By Gerry Northam
File on 4
Guy Smith could hardly believe the maps of his farm sent to him by government officials.
Guy Smith twice received inaccurate maps of his land
"They were woefully inaccurate, a litany of errors," he told BBC File on 4.
Mr Smith, who farms 1,000 acres of wheat, barley and rape seed in the landscape west of Clacton-on-Sea in Essex, was shocked by the efforts provided by huge digital re-mapping programme for the government's Rural Payments Scheme.
The map had omitted key landmarks and had even mixed up who owned some pieces of land.
Three months later a "corrected" map was sent to him.
"New errors were made, a 22 hectare field wasn't included at all, I need these as it affects the accuracy of the land holding."
Having accurate land records affects the level of money a farmer receives under the rural payments scheme.
As a result he fears he will not get the right payments this year.
"Their record does not inspire confidence," he said.
Tony Cooper, chief executive of the Rural Payments Agency said, "The mapping work was always going to be quite difficult."
He added that 80% of land had now been mapped.
Yet the mapping system is the latest difficulty English farmers have encountered with the IT system put in place by the agency.
According to insiders, the RPA's IT problems trace back to the way the payments scheme was set up even before its launch.
Tenant Farmers' Association, George Dunn said ministers made the mistake of opting for the most complex scheme to deliver the payments to 100,000 plus eligible farmers.
The result has been a catastrophe. Payments cost around £1700 each to process in England, while in Scotland where they chose a much simpler system, the cost is one-sixth of that. £285 a claim.
The cost of the IT system has rocketed from £53.8m to £350m. Three times the Commons Public Accounts Committee has looked into rural payments, most recently last October, and each time it concluded that the system has failed woefully.
Savaged by watchdog
The Committee Chairman Edward Leigh, was scathing about the system.
"This is one of the worst cock ups, administrative disasters that we have encountered in government for many years - the figures are staggering and we've had to pay a fine to the European commission for our gross inefficiency of £280m we've spent, £304m on additional staff costs.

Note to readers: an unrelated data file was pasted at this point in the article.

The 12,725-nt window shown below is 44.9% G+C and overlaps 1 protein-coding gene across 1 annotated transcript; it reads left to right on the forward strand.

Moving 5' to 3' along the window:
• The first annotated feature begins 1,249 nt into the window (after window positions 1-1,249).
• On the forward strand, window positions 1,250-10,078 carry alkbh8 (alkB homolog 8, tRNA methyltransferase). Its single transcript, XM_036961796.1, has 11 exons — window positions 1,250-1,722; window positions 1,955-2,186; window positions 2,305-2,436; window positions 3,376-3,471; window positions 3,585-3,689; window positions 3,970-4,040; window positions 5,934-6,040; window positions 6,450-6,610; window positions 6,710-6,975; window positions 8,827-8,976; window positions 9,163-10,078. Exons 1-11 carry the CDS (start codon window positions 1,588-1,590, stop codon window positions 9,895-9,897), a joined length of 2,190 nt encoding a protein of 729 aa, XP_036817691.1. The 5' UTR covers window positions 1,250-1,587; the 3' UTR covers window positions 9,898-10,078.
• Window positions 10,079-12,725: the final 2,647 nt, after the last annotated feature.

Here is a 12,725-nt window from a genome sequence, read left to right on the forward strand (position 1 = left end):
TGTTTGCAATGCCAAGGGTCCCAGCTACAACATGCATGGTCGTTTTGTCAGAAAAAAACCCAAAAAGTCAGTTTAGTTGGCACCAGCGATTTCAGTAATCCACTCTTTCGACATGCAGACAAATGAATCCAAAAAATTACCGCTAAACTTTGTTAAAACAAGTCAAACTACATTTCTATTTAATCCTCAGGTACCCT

The cost of the RPA IT system has risen sevenfold
He added: "There are only 100,000 farmers, it would be frankly easier just to write a cheque for £10-20 000 for each person rather than employ hundreds of people waste £600m - it's tragic.
"Some farmers have actually committed suicide because they've been given money then abruptly been told its an overpayment and moneys been demanded back."
He added, "It may be better to scrap the whole lot."
Mr Cooper, was brought in to try to recue the system in 2006 points to recent reductions in overall costs of about 10% each year. And he insisted the scheme is now working as planned for the large majority of farmers.
"I have arrived at something where I have to take forward a scheme which was already decided upon. I inherited that position and what I have tried to do is to take that work forward. I don't have the option of changing the scheme.
"It is a scheme which has been defined and is alive we have to work with that and do the best we can.
"The improvements we have made show that had it been implemented in a longer time scale then it could have been implemented in a very successful way."
File on 4 was broadcast on BBC Radio 4 on Tuesday, 2 March 2010, at 2000 GMT, repeated Sunday, 7 March, at 1700 GMT. You can listen via the BBC
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